Pep Guardiola Barcelona Return Predicted by President Josep Bartomeu

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Pep Guardiola Barcelona Return Predicted by President Josep Bartomeu
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Pep Guardiola will one day return to the "big family" of Barcelona, according to club President Josep Bartomeu.

The former manager, who took a sabbatical after leaving the Catalan club in 2012, led Bayern Munich to the Bundesliga title during his first season in a second managerial role.

With Barcelona toiling under the frustrating tutelage of Gerardo Martino last year, who has now been replaced by former captain Luis Enrique, it may be easy for fans to yearn for Guardiola's era of success once more.

Bartomeu believes Guardiola will follow in Enrique's steps and head back to the institution at some point in his career.

"Those who have Barca in their hearts come back to help the club. I see a lot of people who will be at Barca in the future," Bartomeu said when questioned about Guardiola during an interview with CNN's James Montague and Amanda Davies. "In 2022, many of the players who are here now, or others currently at other clubs, will come back to Barça as coaches, directors of football or even presidents because at the end of the day, we are all like one big family."

Guardiola ranks alongside the most influential coaches in football history, despite only possessing six years' worth of managerial experience. He won 14 trophies during four years in the Blaugrana hot seat, including three La Liga titles and two Champions League triumphs.

Manu Fernandez/Associated Press

Perhaps more importantly, his development of the club's style helped define Barcelona's modern image. Guardiola employed "tiki-taka," a fast-paced passing rhythm that prioritises ball retention above all.

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This ran through the entire team, with goalkeeper Victor Valdes often starting moves with a simple pass to his defender, rather than punting the ball hopelessly up field. Barca would keep possession and make sure the opposition worked hard to regain it, opening plenty of spaces across the pitch.

Such an iconic brand of football faltered under Martino, who sought to add a greater resiliency to the side's strategy. The Argentinian looked for Plan B, but he managed to eradicate the safety net of Guardiola's blueprint by doing so.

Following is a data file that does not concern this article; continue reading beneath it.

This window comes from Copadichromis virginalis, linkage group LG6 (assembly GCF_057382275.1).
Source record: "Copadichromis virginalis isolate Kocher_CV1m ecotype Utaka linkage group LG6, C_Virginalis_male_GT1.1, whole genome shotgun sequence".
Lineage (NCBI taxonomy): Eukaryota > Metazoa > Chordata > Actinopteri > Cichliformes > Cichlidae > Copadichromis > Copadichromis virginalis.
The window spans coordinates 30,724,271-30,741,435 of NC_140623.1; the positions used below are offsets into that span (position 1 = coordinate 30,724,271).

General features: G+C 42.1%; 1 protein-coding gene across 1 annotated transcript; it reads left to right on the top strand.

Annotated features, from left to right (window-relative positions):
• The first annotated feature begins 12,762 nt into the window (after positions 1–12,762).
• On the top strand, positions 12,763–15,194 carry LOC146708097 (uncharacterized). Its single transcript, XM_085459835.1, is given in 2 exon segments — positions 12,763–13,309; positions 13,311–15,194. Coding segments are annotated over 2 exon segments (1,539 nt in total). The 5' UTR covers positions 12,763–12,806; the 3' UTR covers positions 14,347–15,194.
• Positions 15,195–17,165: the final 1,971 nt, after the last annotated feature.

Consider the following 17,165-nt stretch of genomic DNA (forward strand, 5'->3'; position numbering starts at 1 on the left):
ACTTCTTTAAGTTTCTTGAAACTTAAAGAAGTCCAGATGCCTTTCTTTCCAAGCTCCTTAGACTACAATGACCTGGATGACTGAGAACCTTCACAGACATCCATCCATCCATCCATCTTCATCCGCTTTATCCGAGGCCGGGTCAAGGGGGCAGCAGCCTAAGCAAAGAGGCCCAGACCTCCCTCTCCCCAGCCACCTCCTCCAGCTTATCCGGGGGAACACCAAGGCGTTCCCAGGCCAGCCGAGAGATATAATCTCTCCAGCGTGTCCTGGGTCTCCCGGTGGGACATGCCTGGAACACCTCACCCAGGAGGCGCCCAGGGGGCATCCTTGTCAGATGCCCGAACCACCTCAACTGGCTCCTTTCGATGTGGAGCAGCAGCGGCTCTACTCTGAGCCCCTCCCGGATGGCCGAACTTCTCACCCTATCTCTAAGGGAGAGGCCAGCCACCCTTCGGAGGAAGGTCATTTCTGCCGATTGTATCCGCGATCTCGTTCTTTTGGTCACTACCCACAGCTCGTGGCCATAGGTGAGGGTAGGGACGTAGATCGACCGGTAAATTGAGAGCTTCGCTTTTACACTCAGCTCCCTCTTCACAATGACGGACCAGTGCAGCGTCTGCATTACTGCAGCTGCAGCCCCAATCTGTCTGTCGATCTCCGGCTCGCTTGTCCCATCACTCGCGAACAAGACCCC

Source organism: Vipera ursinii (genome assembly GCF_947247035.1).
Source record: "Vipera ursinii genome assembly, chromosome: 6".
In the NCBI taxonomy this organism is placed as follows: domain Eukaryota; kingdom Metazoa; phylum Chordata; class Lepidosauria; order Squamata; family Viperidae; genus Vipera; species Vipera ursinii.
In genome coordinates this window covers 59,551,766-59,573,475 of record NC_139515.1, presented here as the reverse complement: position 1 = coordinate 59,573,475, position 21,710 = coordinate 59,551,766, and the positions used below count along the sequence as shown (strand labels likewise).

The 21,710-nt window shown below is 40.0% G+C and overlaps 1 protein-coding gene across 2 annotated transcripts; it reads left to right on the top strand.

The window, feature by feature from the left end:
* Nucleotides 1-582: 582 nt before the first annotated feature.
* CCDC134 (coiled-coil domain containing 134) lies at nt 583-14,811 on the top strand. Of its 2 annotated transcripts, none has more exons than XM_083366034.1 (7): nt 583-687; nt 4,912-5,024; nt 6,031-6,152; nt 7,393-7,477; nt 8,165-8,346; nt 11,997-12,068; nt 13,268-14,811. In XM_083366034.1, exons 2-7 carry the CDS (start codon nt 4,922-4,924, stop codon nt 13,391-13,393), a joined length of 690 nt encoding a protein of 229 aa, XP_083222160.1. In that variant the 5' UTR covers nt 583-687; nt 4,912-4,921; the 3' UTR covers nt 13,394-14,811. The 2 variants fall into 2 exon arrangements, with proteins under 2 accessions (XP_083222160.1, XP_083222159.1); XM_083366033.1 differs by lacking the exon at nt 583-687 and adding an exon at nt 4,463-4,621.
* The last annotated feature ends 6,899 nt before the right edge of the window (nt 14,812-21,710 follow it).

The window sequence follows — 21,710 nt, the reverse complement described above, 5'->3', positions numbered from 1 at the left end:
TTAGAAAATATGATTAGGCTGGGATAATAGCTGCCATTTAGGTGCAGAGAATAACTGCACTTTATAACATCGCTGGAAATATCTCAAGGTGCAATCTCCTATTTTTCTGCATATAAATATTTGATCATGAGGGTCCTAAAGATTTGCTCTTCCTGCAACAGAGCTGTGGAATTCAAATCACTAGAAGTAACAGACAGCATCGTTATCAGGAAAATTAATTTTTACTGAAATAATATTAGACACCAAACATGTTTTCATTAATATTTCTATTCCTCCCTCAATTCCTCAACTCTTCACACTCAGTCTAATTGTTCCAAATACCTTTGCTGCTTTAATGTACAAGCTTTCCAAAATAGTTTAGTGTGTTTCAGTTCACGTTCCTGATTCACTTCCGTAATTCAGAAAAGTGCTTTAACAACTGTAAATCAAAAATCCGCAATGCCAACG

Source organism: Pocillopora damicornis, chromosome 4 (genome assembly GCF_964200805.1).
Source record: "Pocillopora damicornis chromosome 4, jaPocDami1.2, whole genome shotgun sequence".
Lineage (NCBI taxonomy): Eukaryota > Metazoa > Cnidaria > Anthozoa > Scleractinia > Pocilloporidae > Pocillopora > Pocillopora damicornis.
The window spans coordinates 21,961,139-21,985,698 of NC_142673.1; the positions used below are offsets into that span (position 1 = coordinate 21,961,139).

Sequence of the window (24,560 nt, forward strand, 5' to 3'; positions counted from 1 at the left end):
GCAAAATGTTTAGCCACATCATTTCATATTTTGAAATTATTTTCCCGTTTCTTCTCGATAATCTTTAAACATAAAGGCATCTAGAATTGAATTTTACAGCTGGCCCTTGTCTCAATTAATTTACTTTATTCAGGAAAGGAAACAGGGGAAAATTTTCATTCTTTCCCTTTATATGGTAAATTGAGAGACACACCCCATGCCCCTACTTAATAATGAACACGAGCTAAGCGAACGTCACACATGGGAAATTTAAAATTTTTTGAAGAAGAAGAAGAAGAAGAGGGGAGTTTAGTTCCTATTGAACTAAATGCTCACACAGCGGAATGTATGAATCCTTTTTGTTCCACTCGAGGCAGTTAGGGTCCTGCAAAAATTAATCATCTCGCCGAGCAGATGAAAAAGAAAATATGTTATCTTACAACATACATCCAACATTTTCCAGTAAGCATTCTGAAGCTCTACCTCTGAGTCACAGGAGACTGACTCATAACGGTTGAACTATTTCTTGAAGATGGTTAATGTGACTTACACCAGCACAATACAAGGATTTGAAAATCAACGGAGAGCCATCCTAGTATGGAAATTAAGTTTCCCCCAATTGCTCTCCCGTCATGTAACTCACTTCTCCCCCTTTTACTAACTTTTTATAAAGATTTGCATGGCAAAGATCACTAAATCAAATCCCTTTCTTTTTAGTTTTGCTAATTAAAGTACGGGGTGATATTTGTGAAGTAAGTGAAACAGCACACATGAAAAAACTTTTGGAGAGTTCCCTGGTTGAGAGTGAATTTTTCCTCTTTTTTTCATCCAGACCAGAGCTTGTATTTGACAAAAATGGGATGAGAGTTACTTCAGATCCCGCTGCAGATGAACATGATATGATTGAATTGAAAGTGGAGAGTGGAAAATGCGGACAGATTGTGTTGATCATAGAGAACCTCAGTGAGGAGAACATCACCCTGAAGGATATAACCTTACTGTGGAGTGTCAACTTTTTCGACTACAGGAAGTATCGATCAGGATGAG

Guardiola can also be credited with nurturing Lionel Messi's ascension to greatness. He turned Messi into an effective focal point without ever discrediting the importance of his other stars, reinforcing the forward's individual qualities by allowing all players to express themselves at all times. Both Messi and the team were galvanised with this in mind.

MANU FERNANDEZ/Associated Press

Guardiola's forthright manner and particular way of doing things hasn't been without its criticism. He is constantly under the spotlight at Bayern for making the team his own—such as his decision to move Philipp Lahm into midfield on a regular basis—but indicated he has no problem leaving if the club doesn't approve.

"I have to accept the criticism," said Guardiola, as reported by Mundo Deportivo (via ESPN.co.uk). "I tell myself 'Pep, calm down'. You are here to work as well as possible, and my best talent is work, work, work. I am here to help the club, and if the club do not want me, a handshake and no problem for me."

Often hot-headed, Guardiola's behaviour after Bayern's pre-season loss to the MLS All-Stars has brought him under the spotlight once more. The Spanish manager failed to shake the hand of Portland Timbers and MLS All-Star head coach Caleb Porter on Wednesday evening (U.S. time), as noted by SportsCenter:

This may be due to the rough treatment of the MLS side, who offered Bayern little comfort during the friendly match. Both Osvaldo Alonso and Will Johnson received yellow cards for overzealous challenges, while Bastian Schweinsteiger picked up a bruised ankle after just 10 minutes on the pitch, as noted by the club's Twitter account.

Bundesliga specialist Clark Whitney commented on Guardiola's frustration:

Bartomeu wouldn't want to see such irritations occur at Barca, but his certainty of the Catalan club's lure indicates Guardiola's Camp Nou timeline is yet to conclude.

It is testimony to Guardiola that he remains so fondly revered at a club that possesses a history of defining managers, players and winners. Guardiola is in the exclusive group who transcends the boundary between all three, making him an excellent candidate to rekindle Barcelona's success sometime in the future. 

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